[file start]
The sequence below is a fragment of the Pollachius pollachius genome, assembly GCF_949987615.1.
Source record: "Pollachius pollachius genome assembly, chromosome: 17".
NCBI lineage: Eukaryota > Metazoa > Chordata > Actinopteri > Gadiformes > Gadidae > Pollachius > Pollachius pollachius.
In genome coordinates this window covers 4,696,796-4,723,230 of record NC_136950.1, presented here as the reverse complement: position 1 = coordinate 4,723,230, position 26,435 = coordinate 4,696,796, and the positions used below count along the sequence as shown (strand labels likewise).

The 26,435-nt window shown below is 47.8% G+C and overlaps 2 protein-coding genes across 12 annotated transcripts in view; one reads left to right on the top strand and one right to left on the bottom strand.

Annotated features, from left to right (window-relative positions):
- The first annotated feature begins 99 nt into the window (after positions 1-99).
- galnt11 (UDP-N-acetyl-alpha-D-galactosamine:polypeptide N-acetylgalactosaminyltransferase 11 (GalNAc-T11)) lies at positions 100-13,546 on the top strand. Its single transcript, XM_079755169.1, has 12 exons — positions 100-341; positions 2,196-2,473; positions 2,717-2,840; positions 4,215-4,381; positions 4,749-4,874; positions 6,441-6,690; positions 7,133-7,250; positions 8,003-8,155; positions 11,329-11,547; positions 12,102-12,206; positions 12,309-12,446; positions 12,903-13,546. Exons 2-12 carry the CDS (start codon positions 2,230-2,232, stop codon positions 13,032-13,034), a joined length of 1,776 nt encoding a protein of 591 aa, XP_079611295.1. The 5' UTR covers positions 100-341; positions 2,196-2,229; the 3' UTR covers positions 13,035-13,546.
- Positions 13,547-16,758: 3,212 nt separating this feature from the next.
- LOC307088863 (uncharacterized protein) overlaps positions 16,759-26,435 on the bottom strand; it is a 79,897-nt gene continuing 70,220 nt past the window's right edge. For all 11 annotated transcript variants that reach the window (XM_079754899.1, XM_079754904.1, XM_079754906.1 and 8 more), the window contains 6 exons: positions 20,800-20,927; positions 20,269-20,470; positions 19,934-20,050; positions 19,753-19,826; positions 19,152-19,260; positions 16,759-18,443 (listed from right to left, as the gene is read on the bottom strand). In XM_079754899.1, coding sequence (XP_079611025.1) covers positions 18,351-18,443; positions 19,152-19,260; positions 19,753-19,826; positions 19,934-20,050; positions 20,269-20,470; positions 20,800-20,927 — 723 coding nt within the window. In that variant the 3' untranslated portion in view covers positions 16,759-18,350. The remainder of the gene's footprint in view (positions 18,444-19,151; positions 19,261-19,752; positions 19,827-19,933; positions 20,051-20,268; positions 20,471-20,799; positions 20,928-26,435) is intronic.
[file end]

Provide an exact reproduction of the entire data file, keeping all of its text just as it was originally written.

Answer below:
The sequence below is a fragment of the Pollachius pollachius genome, assembly GCF_949987615.1.
Source record: "Pollachius pollachius genome assembly, chromosome: 17".
NCBI lineage: Eukaryota > Metazoa > Chordata > Actinopteri > Gadiformes > Gadidae > Pollachius > Pollachius pollachius.
In genome coordinates this window covers 4,696,796-4,723,230 of record NC_136950.1, presented here as the reverse complement: position 1 = coordinate 4,723,230, position 26,435 = coordinate 4,696,796, and the positions used below count along the sequence as shown (strand labels likewise).

The 26,435-nt window shown below is 47.8% G+C and overlaps 2 protein-coding genes across 12 annotated transcripts in view; one reads left to right on the top strand and one right to left on the bottom strand.

Annotated features, from left to right (window-relative positions):
- The first annotated feature begins 99 nt into the window (after positions 1-99).
- galnt11 (UDP-N-acetyl-alpha-D-galactosamine:polypeptide N-acetylgalactosaminyltransferase 11 (GalNAc-T11)) lies at positions 100-13,546 on the top strand. Its single transcript, XM_079755169.1, has 12 exons — positions 100-341; positions 2,196-2,473; positions 2,717-2,840; positions 4,215-4,381; positions 4,749-4,874; positions 6,441-6,690; positions 7,133-7,250; positions 8,003-8,155; positions 11,329-11,547; positions 12,102-12,206; positions 12,309-12,446; positions 12,903-13,546. Exons 2-12 carry the CDS (start codon positions 2,230-2,232, stop codon positions 13,032-13,034), a joined length of 1,776 nt encoding a protein of 591 aa, XP_079611295.1. The 5' UTR covers positions 100-341; positions 2,196-2,229; the 3' UTR covers positions 13,035-13,546.
- Positions 13,547-16,758: 3,212 nt separating this feature from the next.
- LOC307088863 (uncharacterized protein) overlaps positions 16,759-26,435 on the bottom strand; it is a 79,897-nt gene continuing 70,220 nt past the window's right edge. For all 11 annotated transcript variants that reach the window (XM_079754899.1, XM_079754904.1, XM_079754906.1 and 8 more), the window contains 6 exons: positions 20,800-20,927; positions 20,269-20,470; positions 19,934-20,050; positions 19,753-19,826; positions 19,152-19,260; positions 16,759-18,443 (listed from right to left, as the gene is read on the bottom strand). In XM_079754899.1, coding sequence (XP_079611025.1) covers positions 18,351-18,443; positions 19,152-19,260; positions 19,753-19,826; positions 19,934-20,050; positions 20,269-20,470; positions 20,800-20,927 — 723 coding nt within the window. In that variant the 3' untranslated portion in view covers positions 16,759-18,350. The remainder of the gene's footprint in view (positions 18,444-19,151; positions 19,261-19,752; positions 19,827-19,933; positions 20,051-20,268; positions 20,471-20,799; positions 20,928-26,435) is intronic.